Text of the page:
This story is part of a grant-funded program at Project Optimist that involved basic journalism training for student and community reporters in central Minnesota. A group of 20 environmental studies students received the training, did field reporting at the U.N. Climate Change Conference and filed stories that highlight their research. Fredi Ponce Parra is a junior at the College of St. Benedict and St. John’s University (originally from Minneapolis, Minn.) with a major in political science and a minor in history.
Climate and migration are linked together.
The term “climate mobility” conveys that climate change plays a role in migration. Because there is climate change, people have to leave their homelands. In most instances, climate migrants don’t contribute much to climate change but pay immense prices for it.
I attended as an observer the United Nations Climate Change Conference, also called COP27, in Sharm El-Sheikh, Egypt. While I was there, I worked on original research on climate mobility. I conducted three interviews with experts on the matter and learned about what climate migration meant to them and how it has impacted their lives.
“Climate migration is something dear to me,” Sophie Nabukenya from Uganda told me. “It means a lot to me as a young person who has grown up in a slum, seeing how floods have been affecting us and seeing how we've — me and my family — had to migrate from one place to another then coming back to the same slum because of climate change. So that means really a lot to me as a person growing up in a slum.” Nabukenya was a Climate Mobility Youth Delegate to COP27 for the Global Centre for Climate Mobility.
Joseph Inyama calls Nigeria home. Inyama is also a PhD candidate in human geography from Radboud University in the Netherlands. I asked him what countries like the United States can do to be part of the solution. He said legal status on an international level can be a first step. This was a common view among speakers at the Global Centre for Climate Mobility pavilion at COP27.
Currently in the United States there is no legal status that can help climate refugees. And the United States isn’t alone in this. Globally, climate refugees are not acknowledged legally. Once we acknowledge that climate refugees exist through a legal lens, we can begin to do more for them.
“If you want the voices of climate refugees to be heard then you need to give them a legal status,” Inyama said.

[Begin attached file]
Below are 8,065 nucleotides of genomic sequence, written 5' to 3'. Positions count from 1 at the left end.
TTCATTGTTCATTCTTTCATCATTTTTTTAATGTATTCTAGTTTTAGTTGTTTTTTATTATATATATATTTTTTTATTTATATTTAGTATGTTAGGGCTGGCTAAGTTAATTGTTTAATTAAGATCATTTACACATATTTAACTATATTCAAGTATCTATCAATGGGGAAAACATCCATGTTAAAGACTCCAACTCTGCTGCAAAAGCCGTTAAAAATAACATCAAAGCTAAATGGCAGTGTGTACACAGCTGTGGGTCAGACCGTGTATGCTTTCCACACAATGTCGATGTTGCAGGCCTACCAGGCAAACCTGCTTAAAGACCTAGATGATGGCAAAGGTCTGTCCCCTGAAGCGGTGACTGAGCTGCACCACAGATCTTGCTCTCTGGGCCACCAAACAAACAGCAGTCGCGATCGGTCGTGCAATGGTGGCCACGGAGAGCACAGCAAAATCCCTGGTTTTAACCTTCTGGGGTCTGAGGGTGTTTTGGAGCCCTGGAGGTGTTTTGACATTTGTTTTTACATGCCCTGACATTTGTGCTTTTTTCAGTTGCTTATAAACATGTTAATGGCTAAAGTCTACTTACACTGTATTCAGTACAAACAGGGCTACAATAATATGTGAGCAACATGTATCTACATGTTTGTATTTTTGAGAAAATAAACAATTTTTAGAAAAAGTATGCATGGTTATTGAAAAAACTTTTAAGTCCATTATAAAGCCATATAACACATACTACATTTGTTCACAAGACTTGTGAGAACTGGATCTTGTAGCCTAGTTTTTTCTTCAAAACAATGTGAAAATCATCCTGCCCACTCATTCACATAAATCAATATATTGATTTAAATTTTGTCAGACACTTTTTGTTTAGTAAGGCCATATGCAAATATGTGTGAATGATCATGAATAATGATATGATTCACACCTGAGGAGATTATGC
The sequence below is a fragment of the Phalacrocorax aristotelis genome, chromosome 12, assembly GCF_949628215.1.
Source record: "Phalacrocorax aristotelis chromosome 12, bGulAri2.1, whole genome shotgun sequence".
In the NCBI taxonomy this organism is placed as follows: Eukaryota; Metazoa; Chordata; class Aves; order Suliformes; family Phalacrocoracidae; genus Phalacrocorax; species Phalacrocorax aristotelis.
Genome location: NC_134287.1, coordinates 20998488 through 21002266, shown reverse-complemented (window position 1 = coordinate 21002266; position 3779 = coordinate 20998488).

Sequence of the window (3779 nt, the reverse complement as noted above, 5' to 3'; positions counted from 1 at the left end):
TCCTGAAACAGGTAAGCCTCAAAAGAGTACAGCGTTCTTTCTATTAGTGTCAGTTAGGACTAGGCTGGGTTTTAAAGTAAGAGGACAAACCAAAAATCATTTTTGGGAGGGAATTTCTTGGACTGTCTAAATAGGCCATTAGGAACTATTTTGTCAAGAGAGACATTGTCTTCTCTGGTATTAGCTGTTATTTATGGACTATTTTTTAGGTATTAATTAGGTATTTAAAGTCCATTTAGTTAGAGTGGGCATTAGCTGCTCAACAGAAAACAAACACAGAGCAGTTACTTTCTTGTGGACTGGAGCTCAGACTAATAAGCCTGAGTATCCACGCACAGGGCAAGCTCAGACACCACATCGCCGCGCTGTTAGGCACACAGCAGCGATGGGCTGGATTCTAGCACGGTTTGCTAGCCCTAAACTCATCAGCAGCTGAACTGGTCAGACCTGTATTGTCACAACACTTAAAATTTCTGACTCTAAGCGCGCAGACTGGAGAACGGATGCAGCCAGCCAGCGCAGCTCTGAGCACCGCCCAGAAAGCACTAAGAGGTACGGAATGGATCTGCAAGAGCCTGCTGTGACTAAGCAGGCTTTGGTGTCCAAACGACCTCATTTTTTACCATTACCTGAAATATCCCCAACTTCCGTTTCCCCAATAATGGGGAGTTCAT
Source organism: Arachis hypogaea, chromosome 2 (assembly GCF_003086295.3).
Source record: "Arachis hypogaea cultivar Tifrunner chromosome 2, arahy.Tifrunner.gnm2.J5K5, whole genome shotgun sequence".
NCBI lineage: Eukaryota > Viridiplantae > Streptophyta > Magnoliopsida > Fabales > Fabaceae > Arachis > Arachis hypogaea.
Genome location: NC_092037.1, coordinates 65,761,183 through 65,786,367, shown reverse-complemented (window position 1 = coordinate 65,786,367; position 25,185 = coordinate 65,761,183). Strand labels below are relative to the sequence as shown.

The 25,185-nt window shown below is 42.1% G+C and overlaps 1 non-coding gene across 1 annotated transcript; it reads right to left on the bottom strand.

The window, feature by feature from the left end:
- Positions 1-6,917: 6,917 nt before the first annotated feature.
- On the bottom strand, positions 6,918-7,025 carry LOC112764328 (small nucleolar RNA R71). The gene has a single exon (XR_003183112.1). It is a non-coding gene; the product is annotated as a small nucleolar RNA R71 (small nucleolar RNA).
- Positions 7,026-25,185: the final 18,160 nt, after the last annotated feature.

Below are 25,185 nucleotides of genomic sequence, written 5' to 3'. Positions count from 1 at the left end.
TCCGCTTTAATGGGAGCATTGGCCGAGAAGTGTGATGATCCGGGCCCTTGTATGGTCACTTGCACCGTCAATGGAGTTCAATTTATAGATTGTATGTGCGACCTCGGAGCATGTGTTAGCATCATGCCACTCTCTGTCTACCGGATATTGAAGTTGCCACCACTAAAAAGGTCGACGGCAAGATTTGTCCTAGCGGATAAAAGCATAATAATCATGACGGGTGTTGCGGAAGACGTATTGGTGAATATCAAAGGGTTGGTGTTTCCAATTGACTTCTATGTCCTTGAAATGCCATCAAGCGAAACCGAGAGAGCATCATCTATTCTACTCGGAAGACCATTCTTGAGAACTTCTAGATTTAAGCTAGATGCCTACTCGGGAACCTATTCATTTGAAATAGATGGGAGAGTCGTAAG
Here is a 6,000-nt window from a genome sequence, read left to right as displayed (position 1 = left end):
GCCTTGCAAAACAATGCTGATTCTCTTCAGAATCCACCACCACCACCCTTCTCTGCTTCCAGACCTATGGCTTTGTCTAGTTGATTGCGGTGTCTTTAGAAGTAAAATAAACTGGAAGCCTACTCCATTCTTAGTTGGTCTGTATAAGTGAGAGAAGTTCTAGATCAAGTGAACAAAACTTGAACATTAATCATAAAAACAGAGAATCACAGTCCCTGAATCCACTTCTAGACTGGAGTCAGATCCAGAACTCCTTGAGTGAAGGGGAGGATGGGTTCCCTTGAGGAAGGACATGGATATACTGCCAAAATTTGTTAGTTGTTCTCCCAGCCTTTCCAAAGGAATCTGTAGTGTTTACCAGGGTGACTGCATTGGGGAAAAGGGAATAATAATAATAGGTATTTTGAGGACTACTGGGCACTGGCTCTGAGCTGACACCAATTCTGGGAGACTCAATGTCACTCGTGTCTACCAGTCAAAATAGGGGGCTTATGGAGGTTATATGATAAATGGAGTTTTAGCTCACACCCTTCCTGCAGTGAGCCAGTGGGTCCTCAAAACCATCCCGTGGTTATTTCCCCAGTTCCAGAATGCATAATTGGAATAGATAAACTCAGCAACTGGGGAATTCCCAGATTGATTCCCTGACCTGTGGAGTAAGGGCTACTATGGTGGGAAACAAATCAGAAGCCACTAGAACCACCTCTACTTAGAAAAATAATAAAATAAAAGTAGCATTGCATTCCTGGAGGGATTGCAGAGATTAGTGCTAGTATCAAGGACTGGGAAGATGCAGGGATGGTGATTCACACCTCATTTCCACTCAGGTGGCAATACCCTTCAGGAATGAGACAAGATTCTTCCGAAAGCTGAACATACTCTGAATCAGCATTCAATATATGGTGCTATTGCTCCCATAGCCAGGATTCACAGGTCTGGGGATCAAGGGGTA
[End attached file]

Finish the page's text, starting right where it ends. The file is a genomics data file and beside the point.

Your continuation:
I also interviewed Lukmon Akintola who is the Program Lead for African Climate Mobility Initiative at the Migration Youth and Children Platform. Akintola agreed with Inyama: “What we need is international recognition.”
The most important thing right now is to recognize climate-displaced people as refugees and for them to have legal recognition around the world, Akintola said. “We needed to start becoming the front of [the] conversation of policy ideas of policy response.” People on the front lines know what is best for their communities. They know themselves better than those of us in the U.S. can know them.
When we talk about climate change, we don’t often talk about climate migrants and refugees. Nabukenya pointed out, “you'll hear people speaking of carbon and renewable energy. Yet climate migration is something that is so close to us, and it's something that needs greater attention.”
It was a privilege to hear these stories. And with this information, I began to think of what I can do to support climate migrants who have migrated to Minnesota or will in the future due to political instability linked to climate change. It can be difficult to figure out what one person can do, but one thing that I did with my peers is advocate for climate migrants to U.S. Sen. Amy Klobuchar’s office as well as U.S. Rep. Betty McCollum’s office.
At times it feels like one group of people won’t make any change, but if we truly want change, we must keep pushing for what we want to see. We need to acknowledge what our role in climate change is. We also have a responsibility to do something about the issue. We can advocate to recognize climate migrants with formal legal status, starting with our U.S. congressional delegates.
This column was originally published in the Project Optimist newsletter on March 15, 2023.